To hear Jeffrey D. Sachs tell it, if humanity manages to avert catastrophic warming from manmade greenhouse gases, it won’t be because of an astonishing technological breakthrough that suddenly saved the day. It will be
The climatologist speaks out about the pressing need to cut carbon dioxide emissions sharply—starting now.
At the University of Wisconsin-Madison’s 2012 conference on “Science Writing in the Age of Denial,” speakers traced the the long, deep, political and psychological roots of climate change denial.
Scandalous, isn’t it? How medical researchers keep saying that we need to develop new treatments for disease, I mean. Or suggesting that people should change their exercise and eating habits to reduce their risks for
Having misplaced my anti-narcissism drugs earlier this week, I can’t see any reason not to usurp the year-end retrospective trope and look back at some of what I’ve most enjoyed writing in 2011. I don’t
Andy Revkin has been kind enough to respond to my previous post about his “False Equivalence on Climate Message Machines.” He’s gentleman enough to concede that he was overly glib in equating a scholarly paper’s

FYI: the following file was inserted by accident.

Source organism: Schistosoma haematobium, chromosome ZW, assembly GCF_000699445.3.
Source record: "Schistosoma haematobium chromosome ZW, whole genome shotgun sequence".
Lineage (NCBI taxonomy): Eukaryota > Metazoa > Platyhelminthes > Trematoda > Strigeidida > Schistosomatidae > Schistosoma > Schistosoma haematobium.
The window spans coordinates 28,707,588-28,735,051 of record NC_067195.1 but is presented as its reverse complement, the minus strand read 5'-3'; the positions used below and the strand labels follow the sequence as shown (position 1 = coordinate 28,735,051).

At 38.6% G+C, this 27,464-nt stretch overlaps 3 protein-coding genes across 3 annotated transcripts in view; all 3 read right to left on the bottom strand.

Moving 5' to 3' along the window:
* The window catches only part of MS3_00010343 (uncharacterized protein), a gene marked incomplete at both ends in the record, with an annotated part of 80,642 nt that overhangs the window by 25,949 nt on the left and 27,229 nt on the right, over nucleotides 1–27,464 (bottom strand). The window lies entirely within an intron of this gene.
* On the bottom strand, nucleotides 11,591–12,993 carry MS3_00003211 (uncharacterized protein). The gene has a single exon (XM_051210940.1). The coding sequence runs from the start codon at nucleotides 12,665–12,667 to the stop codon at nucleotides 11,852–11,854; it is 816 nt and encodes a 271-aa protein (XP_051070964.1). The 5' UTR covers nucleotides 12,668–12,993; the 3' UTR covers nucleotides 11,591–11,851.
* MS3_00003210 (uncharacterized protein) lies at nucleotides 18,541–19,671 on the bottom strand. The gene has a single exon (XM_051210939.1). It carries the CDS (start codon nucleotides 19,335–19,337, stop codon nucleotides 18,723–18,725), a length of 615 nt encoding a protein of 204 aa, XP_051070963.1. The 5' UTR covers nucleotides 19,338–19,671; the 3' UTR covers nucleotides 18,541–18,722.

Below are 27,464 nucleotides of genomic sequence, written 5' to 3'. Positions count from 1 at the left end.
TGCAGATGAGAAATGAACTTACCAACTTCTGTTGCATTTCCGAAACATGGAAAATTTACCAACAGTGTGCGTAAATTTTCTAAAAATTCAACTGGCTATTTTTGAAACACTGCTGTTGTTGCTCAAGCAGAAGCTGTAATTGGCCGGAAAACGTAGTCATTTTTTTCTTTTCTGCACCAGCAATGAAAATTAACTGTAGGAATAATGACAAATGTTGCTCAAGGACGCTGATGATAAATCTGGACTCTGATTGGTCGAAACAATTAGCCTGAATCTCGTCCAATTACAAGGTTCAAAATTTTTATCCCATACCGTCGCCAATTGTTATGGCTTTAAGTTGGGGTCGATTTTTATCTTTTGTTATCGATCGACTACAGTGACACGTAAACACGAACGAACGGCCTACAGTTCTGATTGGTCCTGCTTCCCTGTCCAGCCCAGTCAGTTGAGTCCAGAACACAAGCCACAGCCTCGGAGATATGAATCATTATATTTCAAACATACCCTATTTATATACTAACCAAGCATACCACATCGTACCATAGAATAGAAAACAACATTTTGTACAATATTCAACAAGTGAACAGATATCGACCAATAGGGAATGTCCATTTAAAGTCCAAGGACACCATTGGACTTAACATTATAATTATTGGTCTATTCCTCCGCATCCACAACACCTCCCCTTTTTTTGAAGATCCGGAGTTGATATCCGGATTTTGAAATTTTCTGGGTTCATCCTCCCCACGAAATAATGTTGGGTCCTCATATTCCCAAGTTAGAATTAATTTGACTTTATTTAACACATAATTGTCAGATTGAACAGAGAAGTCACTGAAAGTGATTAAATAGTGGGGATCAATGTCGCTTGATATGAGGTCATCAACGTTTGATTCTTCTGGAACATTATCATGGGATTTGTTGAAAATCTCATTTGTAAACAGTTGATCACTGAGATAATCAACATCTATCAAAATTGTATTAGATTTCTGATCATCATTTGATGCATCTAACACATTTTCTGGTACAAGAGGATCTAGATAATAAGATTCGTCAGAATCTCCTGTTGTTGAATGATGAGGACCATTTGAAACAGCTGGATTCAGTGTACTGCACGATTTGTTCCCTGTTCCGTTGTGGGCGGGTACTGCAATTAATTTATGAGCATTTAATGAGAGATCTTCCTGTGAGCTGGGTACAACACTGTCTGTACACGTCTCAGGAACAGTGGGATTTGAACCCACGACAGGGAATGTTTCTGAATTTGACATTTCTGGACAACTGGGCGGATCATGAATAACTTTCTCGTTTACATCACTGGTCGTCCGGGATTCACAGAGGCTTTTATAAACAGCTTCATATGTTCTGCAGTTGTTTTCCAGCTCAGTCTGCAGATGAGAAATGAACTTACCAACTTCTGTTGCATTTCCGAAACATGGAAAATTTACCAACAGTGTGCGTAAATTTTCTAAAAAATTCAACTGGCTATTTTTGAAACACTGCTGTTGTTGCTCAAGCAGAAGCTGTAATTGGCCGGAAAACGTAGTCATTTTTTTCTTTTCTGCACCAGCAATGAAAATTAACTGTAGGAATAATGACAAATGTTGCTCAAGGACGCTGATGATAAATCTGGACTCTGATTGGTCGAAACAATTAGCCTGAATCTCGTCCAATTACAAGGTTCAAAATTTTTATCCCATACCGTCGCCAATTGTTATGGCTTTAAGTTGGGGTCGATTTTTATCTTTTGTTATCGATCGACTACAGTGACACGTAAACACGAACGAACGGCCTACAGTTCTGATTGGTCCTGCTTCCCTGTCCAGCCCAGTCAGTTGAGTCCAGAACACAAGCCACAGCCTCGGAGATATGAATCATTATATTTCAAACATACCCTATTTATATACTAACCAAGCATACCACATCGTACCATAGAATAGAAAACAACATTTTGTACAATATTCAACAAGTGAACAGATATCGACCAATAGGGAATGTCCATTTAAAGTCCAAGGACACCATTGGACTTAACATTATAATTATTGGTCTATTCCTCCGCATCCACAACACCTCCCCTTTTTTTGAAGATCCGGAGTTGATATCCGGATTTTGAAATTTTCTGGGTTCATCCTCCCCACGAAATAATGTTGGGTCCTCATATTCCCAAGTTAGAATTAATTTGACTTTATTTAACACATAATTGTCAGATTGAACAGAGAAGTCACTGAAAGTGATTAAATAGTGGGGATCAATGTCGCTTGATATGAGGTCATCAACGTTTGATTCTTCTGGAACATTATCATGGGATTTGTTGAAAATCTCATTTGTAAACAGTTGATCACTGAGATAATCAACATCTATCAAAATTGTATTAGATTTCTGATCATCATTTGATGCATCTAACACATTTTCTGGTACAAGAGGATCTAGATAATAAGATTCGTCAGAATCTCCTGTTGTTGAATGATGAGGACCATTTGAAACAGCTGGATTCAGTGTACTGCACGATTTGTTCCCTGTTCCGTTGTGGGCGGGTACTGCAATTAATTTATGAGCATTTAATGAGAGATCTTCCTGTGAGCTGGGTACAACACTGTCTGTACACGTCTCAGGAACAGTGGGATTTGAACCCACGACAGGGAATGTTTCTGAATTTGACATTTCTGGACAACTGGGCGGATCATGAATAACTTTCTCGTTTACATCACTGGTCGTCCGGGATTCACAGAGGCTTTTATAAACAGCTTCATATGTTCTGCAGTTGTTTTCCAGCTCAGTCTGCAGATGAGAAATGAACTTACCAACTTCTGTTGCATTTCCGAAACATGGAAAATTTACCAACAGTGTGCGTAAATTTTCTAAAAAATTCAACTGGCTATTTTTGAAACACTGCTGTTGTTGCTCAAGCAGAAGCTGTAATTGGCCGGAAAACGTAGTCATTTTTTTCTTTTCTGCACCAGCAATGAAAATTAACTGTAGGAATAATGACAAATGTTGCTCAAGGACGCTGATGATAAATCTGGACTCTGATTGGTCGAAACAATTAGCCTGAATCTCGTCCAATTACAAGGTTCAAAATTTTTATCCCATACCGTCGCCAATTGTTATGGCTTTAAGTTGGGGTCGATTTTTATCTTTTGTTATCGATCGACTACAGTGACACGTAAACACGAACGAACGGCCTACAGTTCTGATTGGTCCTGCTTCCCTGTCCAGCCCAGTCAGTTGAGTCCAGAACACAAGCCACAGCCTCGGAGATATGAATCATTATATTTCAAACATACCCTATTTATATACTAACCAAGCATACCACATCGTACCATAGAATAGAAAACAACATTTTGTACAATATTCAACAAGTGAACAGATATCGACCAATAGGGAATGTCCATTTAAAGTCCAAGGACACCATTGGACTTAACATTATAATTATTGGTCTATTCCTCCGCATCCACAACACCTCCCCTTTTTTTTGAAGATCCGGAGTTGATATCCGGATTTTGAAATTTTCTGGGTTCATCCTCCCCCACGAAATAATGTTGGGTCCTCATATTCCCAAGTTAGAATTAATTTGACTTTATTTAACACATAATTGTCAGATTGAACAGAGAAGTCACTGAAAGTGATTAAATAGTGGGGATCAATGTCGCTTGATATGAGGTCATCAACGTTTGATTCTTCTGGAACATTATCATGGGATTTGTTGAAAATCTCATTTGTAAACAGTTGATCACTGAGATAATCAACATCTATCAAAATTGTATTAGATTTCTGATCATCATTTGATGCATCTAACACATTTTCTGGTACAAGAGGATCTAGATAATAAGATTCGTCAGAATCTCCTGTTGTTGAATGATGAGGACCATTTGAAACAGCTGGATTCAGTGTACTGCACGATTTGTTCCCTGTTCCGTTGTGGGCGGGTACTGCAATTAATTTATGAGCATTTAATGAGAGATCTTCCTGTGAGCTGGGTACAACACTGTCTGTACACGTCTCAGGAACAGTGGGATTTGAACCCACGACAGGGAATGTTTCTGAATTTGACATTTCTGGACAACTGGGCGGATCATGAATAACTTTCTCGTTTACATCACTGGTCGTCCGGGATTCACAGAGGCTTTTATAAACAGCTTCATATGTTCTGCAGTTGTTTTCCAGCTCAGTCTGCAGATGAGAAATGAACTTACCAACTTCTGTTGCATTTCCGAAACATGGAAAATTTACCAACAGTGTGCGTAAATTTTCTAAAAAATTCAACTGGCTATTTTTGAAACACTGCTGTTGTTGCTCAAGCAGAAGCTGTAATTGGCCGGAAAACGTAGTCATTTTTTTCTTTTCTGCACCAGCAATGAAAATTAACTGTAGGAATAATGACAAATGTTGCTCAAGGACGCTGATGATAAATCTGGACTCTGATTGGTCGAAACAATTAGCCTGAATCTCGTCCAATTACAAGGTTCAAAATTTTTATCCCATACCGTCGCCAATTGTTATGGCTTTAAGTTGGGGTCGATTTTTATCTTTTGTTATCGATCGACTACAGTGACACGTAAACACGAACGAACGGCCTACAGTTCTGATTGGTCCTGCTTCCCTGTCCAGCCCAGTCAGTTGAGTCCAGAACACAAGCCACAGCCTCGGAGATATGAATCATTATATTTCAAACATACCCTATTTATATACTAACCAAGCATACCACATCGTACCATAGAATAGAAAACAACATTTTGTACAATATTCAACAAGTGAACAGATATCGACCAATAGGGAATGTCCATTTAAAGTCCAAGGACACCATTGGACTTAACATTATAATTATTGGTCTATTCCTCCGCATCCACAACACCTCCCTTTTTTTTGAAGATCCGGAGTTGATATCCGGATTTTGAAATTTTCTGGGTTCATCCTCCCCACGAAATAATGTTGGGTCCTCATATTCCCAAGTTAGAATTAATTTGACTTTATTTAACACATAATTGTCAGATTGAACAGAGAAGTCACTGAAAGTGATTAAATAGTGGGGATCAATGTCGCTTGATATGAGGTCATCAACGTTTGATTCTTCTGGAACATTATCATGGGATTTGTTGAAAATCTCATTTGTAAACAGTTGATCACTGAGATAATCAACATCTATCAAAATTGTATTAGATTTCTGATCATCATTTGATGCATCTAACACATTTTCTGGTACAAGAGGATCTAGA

Would a home appliance that could make anything you desired have a magically transformative effect on society? Or would it destroy it? Or would it simply blend into the continuum of amazing technological innovations that
If the next Tom Clancy were writing a techno-thriller about the future of natural gas, then the frozen solids called methane hydrates—a.k.a. “the ice that burns”—might be the perfect “macguffin” plot device to set the
The Breakthrough Institute features a post with the title “Why Energy Efficiency Does not Decrease Energy Consumption,” which I suspect people on various sides of the climate policy issue may take as either fighting words
Andy Revkin of the New York Times Dot Earth blog was kind enough to respond in comments to my post reflecting on the UNDP-sponsored panel on “Biodiversity, Ecosystems and Climate Change” that he moderated last